Senate President Cathy Giessel, R-Anchorage, and Speaker of the House Bryce Edgmon, I-Dillingham, speak to members of the media after gavelling into a Second Special Session of the Alaska Legislature in Juneau on Monday, July 8, 2019. The two leaders are calling for a full override of Gov. Mike Dunleavy’s budget vetoes. (Michael Penn | Juneau Empire)

Senate President Cathy Giessel, R-Anchorage, and Speaker of the House Bryce Edgmon, I-Dillingham, speak to members of the media after gavelling into a Second Special Session of the Alaska Legislature in Juneau on Monday, July 8, 2019. The two leaders are calling for a full override of Gov. Mike Dunleavy’s budget vetoes. (Michael Penn | Juneau Empire)

Special session starts with a manic Monday

PFD bill, Senate Majority Leader and veto override session come out of first day

Some days, state government moves slowly, but Monday was not one of those days.

The majority of lawmakers in both the House of Representatives and Senate convened at 1 p.m. Monday in Juneau for a special session, and within 90 minutes there was a new Senate Majority Leader, a Permanent Fund dividend bill was given a hearing, and a time and date were set for a joint session for veto overrides — 11:30 a.m. Wednesday.

“At this point, we’re looking at a single override vote,” said Senate President Cathy Giessel, R-Anchorage, during a sit-down with reporters in her office. “We’ll see how that comes out. It will be an opportunity for legislators to actually show to constituents where their support is.”

Giessel and House Speaker Bryce Edgmon, I-Dillingham, who joined Giessel in speaking to the press, each said it’s not totally clear what level of support exists for an override of Gov. Mike Dunleavy’s more than $400 million in budget vetoes.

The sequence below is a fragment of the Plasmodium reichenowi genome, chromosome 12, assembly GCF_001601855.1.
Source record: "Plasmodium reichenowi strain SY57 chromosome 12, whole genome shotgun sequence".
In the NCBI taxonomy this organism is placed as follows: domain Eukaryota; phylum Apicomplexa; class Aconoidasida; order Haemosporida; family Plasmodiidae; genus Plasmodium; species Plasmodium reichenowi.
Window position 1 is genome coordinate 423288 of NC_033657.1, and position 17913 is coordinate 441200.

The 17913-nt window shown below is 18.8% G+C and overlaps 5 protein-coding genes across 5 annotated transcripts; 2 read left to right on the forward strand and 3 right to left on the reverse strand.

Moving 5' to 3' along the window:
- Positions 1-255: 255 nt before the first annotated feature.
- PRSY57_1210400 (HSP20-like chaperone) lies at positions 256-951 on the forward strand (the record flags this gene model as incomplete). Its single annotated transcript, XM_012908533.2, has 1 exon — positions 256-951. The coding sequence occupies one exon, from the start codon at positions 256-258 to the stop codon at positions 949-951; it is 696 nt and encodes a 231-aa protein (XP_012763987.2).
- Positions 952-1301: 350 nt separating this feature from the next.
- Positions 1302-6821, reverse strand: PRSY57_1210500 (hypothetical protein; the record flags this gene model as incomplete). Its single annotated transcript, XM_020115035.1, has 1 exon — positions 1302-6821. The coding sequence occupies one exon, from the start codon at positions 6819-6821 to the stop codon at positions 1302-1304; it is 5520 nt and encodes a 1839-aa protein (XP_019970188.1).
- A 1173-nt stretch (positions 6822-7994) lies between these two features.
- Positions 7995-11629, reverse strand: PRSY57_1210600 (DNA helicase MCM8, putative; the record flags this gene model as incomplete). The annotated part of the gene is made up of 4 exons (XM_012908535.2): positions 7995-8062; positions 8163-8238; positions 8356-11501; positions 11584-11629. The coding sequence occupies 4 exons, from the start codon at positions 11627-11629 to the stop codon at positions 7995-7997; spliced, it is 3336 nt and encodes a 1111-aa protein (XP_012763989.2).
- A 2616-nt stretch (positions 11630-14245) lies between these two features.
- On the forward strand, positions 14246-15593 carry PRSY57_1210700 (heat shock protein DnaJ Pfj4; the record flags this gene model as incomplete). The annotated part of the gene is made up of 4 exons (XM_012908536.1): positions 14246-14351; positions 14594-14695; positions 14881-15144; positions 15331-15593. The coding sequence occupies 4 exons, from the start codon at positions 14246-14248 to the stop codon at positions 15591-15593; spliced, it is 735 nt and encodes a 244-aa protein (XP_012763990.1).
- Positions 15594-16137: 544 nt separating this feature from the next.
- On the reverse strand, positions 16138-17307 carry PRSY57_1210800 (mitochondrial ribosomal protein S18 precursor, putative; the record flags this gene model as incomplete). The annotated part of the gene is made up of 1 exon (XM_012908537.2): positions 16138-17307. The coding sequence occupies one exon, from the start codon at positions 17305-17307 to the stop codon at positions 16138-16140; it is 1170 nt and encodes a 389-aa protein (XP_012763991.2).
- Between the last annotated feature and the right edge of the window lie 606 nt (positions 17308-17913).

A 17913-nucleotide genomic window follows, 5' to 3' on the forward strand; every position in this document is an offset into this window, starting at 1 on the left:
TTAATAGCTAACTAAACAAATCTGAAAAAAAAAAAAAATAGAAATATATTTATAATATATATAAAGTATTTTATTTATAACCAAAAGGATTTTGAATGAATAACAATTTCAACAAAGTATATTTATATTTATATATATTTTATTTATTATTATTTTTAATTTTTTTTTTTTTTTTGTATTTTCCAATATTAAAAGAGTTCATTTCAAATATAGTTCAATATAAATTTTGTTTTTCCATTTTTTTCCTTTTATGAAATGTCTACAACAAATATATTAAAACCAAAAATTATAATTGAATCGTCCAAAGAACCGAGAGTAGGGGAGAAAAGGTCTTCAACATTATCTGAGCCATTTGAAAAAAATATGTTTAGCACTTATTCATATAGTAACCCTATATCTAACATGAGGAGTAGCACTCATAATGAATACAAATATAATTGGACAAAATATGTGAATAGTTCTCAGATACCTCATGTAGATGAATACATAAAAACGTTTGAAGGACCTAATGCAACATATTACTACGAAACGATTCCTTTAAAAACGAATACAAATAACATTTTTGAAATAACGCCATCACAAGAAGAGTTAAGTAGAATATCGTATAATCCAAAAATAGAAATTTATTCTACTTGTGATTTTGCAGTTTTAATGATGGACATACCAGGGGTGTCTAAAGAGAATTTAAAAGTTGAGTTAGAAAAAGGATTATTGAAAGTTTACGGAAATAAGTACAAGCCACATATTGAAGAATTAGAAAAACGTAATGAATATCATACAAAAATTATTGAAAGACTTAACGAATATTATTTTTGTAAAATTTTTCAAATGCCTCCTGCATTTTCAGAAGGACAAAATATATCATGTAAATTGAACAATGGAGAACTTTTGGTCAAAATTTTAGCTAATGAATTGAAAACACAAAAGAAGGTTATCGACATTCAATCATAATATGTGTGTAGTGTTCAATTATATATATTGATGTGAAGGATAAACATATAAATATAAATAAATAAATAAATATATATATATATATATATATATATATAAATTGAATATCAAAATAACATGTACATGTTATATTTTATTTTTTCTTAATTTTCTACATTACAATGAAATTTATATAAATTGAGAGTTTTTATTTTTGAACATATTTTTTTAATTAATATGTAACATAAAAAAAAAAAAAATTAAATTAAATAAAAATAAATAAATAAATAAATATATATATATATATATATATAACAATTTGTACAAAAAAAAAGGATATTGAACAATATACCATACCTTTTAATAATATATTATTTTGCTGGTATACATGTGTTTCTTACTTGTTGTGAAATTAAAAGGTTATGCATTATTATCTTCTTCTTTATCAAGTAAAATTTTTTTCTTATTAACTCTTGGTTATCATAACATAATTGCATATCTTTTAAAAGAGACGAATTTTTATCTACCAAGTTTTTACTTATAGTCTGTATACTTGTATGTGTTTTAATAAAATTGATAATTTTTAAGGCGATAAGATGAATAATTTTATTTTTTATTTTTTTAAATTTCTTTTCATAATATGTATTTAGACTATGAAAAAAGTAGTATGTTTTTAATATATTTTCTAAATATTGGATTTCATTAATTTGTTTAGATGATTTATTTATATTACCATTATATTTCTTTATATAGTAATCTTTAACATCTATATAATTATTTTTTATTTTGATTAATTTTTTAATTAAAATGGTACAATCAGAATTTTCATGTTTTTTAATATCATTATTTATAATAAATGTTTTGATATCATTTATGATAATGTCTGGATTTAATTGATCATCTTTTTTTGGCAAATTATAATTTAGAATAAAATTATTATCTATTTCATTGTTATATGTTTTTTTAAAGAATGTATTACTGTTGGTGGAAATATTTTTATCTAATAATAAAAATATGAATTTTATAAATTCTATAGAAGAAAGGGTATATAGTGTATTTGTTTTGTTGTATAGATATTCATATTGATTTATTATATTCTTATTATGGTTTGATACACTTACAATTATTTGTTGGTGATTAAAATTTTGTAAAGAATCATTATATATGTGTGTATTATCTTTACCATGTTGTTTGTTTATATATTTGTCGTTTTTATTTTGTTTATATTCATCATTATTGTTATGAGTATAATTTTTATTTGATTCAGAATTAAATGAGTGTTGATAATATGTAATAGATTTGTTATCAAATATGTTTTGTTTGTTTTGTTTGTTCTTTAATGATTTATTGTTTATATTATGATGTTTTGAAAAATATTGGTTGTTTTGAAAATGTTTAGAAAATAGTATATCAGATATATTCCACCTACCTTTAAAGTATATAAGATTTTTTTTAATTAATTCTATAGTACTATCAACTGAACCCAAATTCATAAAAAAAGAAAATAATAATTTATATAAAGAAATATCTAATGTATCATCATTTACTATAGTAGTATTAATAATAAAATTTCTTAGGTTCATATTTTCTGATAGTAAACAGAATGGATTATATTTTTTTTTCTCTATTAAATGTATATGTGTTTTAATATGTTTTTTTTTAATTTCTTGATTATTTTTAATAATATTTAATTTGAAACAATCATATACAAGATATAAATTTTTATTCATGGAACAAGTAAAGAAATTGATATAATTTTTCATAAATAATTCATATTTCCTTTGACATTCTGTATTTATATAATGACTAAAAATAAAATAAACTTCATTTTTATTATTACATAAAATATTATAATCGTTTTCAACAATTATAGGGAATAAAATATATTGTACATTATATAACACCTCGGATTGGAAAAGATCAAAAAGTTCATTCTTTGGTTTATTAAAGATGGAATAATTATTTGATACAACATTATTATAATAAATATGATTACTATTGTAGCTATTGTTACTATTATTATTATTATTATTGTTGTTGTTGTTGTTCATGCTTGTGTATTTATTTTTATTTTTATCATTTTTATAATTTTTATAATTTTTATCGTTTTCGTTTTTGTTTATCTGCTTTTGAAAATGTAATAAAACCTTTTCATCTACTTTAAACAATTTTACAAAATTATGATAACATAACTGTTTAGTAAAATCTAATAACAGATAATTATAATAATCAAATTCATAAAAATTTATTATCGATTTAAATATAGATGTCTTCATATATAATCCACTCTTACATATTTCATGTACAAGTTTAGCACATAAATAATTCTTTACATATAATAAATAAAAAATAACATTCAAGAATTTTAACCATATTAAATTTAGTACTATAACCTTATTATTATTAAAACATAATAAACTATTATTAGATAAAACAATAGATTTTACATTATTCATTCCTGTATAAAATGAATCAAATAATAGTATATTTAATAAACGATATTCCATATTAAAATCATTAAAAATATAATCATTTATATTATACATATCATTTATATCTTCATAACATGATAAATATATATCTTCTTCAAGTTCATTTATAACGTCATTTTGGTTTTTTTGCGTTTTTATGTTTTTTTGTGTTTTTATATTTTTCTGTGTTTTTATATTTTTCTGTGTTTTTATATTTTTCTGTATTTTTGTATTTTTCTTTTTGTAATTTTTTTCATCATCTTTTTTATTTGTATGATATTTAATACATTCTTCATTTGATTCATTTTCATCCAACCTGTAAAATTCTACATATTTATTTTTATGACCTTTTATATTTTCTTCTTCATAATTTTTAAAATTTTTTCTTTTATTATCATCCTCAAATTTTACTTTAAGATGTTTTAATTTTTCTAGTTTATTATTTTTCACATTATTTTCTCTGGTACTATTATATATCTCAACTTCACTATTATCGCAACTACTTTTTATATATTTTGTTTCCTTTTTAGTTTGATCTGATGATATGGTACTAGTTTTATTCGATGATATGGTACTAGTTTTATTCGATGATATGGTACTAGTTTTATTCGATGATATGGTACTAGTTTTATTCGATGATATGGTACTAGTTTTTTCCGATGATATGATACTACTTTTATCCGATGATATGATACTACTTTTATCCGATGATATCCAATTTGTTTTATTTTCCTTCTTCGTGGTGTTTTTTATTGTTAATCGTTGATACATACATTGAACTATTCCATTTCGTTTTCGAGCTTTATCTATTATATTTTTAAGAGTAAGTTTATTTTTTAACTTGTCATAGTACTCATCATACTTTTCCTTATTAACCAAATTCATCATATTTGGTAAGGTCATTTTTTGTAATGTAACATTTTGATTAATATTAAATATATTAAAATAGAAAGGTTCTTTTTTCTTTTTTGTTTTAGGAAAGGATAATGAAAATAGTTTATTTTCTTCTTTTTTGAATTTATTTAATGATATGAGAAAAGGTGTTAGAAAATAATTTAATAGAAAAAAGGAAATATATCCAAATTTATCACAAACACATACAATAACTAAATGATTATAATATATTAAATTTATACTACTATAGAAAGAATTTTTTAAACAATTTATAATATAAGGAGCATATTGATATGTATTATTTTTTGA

However, both Edgmon and Giessel said support is there from constituents.

[Live: Senate and House leaders answer questions about action-packed first day of special session]

“The public is speaking loud and clear,” Edgmon said. “They’re greatly opposed to the huge vetoes that the governor administered. I think by and large, that’s the message I’m getting as someone who attended large meetings both in Anchorage and Fairbanks and who’s heard from rural districts such as I represent. ”

The Senate President and House Speaker said they expect more legislators to be present in Juneau Wednesday for the vote. A smaller group of lawmakers were in Wasilla Monday, which Dunleavy named as the site for a special session.

Edgmon said if representatives don’t show, then it’s up to them to answer to their districts as to why they stayed away from an important matter.

Giessel said she expects most of the six absent senators to be present Wednesday.

One of those absences led to a change in Senate leadership after the special session convened.

Leader Mia Costello, R-Anchorage, was ousted as Senate Majority Leader in favor of Sen. Lyman Hoffman, D-Bethel. Hoffman also replaced Costello on the Rules Committee.

“I need a majority leader, so we changed her out,” Giessel said. “It’s a permanent change.”

Sen. Lyman Hoffman, D-Bethel, right, is congratulated by Sen. Donny Olson, D-Golovin, after being named the new Senate Majority Leader, replacing Sen. Mia Costello, R-Anchorage, on the first day of the Second Special Session of the Alaska Legislature in Juneau on Monday, July 8, 2019. Sen. Costello joined a minority of legislators that met in Wasilla in support of Gov. Mike Dunleavy. (Michael Penn | Juneau Empire)